“You and your big mouth,” Charlie mutters at Anita.
Anita shrugs. Her face is still a bit pink. “It’s true, though,” she whispers. “She’s as nutty as a fruitcake.”
“Must be something in the water.” Charlie picks up her own glass of water and examines it. “Take Caroline.”
Caroline still won’t say whether her new baby is a boy or a girl, and although she has now given it a name, it’s the unisex “Taylor”, so we’re none the wiser. Her husband, the boss, is equally silent on the subject.
Anna comes back with our drinks and appetisers, and Charlie asks her sympathetically if she will be holding the fort on her own for long.
“Only until Saturday.”
“And then Carla will be back?” I ask.
Anna’s tone softens. “Sadly, Libby, no.”
I see Anita raise her eyebrows as Anna says my name.
“She’s having a bad spell right now,” Anna continues. “Maybe she’ll be OK enough to come back in a few weeks. We’ve ordered her another one of those life-like baby dolls to look like the photo of…well, you know. The doll she had before was very worn and spent half its time at the doll hospital being fixed, hence the stuffed toys instead, but it’s beyond repair now. We’re just praying she’ll be happy with the replacement doll. But anyway. That’s why she’s having a bad spell.”
She bends down to pick up a napkin from the floor — mine, since I no longer have enough lap to keep a napkin secure — then pats me on the shoulder.
“You and I should get together again,” she says. “As soon as—”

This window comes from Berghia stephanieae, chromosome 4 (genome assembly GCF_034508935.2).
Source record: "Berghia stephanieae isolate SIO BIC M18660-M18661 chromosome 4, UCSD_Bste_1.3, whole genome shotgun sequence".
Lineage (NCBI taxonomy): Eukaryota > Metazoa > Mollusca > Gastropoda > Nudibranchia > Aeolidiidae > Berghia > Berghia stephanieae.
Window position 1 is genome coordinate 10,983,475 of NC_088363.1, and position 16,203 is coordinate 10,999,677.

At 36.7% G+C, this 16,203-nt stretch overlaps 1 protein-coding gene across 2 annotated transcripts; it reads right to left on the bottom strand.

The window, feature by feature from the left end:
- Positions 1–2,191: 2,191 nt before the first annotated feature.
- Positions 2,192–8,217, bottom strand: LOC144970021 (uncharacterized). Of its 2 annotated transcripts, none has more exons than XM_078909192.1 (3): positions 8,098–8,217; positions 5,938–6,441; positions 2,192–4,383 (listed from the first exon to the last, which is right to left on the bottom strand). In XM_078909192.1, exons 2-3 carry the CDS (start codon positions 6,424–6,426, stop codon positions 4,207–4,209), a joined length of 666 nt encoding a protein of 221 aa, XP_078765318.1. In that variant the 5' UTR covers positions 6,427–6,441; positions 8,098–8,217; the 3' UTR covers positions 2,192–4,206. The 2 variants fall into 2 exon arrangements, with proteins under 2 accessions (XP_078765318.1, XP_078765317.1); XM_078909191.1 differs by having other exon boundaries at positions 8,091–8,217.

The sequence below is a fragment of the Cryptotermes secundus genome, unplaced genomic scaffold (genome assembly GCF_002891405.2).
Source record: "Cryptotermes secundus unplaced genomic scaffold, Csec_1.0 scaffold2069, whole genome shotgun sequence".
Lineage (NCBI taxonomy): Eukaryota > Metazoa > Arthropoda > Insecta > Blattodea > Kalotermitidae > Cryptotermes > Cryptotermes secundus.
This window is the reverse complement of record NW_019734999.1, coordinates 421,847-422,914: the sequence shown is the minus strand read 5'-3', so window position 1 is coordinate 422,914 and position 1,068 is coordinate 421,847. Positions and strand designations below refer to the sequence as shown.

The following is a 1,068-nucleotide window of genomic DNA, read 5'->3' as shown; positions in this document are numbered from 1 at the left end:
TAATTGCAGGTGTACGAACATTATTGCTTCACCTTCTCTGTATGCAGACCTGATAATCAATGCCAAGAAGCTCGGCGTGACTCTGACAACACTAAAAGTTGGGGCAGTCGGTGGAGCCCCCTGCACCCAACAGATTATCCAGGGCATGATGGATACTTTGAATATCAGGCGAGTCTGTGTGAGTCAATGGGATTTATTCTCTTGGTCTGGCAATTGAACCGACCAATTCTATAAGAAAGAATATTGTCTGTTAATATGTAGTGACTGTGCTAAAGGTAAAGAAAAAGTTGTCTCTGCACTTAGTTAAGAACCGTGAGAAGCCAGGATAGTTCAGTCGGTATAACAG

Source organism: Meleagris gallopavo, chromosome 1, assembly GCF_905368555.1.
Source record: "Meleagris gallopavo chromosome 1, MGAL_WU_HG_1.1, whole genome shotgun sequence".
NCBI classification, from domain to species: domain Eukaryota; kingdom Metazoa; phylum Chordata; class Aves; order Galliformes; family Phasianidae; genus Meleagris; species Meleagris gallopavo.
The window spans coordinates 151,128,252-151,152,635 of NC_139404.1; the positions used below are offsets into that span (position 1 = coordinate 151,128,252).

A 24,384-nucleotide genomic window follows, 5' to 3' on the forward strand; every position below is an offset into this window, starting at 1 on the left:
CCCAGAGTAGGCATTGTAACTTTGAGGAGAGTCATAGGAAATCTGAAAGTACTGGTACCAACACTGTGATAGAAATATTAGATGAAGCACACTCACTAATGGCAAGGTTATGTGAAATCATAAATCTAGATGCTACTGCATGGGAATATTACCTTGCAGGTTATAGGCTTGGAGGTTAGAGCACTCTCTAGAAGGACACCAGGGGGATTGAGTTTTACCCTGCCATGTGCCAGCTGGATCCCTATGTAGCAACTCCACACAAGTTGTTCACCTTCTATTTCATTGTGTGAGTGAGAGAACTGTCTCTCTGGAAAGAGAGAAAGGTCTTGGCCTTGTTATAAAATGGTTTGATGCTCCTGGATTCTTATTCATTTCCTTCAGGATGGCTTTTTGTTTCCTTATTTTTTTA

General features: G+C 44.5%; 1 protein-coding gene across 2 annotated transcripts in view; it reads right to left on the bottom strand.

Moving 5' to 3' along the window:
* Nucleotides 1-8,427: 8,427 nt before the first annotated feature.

“Miss?” One of the loud businessmen waves at her from across the room. “Miss? How much longer before you bring our order? We have a very important conference call at 1pm.”
Anna smiles in their direction. “I’ll be right with you,” she says loudly. Still smiling, she mutters, “Never mind gun control in this country—what we really need is to keep jerks like that separated from their BlackBerries.”
“I’ll call you on Sunday after we get the agency staff settled in,” she says to me. “I promise I’ll call.”
She hurries away.
As soon as she’s out of earshot, Anita turns to me. “How do you know her so well?”
I explain about Maggie, and how she seems to know everyone in Woodhaven.
“Maggie?” Charlie asks. “You don’t mean Maggie Sharpe, do you?”
I’m surprised. “You know her?”
“I know of her. Everyone knows of her. Or at least, everyone knows about her daughter…what’s her name?”
“That’s it. Sara. Anyway — according to town legend, she’s the reason Carla Gianni lost her mind. About twenty years ago.”
“Small town talk, but it’s what I’ve heard from quite a few people.”
“And…” I fumble around for words, do a few calculations based on what Maggie had told me about her daughter. “How did someone barely out of her teens make Carla lose her mind?”
Charlie shrugs. “Like I said, there must be something in the water here.” She picks up our water pitcher and refills all our glasses. I wait. “But the story I’ve heard is — she killed Carla’s son.”
© 2012 Kate Allison